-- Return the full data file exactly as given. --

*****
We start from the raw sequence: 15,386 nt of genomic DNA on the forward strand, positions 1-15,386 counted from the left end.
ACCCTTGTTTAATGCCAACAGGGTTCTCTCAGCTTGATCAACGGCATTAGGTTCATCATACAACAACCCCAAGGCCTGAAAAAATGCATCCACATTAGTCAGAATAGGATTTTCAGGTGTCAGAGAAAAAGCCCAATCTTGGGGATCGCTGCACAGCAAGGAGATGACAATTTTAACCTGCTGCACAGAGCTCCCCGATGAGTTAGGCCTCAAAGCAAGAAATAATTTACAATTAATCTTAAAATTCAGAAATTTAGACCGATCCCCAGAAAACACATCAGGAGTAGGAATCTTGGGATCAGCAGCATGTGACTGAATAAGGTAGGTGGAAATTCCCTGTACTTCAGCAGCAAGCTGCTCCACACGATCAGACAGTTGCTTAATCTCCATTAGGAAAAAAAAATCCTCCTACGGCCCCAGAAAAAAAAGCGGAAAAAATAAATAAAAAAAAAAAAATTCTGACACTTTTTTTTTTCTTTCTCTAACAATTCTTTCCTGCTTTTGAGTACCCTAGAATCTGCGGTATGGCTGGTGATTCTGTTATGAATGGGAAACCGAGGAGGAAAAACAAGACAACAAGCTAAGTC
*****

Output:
We start from the raw sequence: 15,386 nt of genomic DNA on the forward strand, positions 1-15,386 counted from the left end.
ACCCTTGTTTAATGCCAACAGGGTTCTCTCAGCTTGATCAACGGCATTAGGTTCATCATACAACAACCCCAAGGCCTGAAAAAATGCATCCACATTAGTCAGAATAGGATTTTCAGGTGTCAGAGAAAAAGCCCAATCTTGGGGATCGCTGCACAGCAAGGAGATGACAATTTTAACCTGCTGCACAGAGCTCCCCGATGAGTTAGGCCTCAAAGCAAGAAATAATTTACAATTAATCTTAAAATTCAGAAATTTAGACCGATCCCCAGAAAACACATCAGGAGTAGGAATCTTGGGATCAGCAGCATGTGACTGAATAAGGTAGGTGGAAATTCCCTGTACTTCAGCAGCAAGCTGCTCCACACGATCAGACAGTTGCTTAATCTCCATTAGGAAAAAAAAATCCTCCTACGGCCCCAGAAAAAAAAGCGGAAAAAATAAATAAAAAAAAAAAAATTCTGACACTTTTTTTTTTCTTTCTCTAACAATTCTTTCCTGCTTTTGAGTACCCTAGAATCTGCGGTATGGCTGGTGATTCTGTTATGAATGGGAAACCGAGGAGGAAAAACAAGACAACAAGCTAAGTC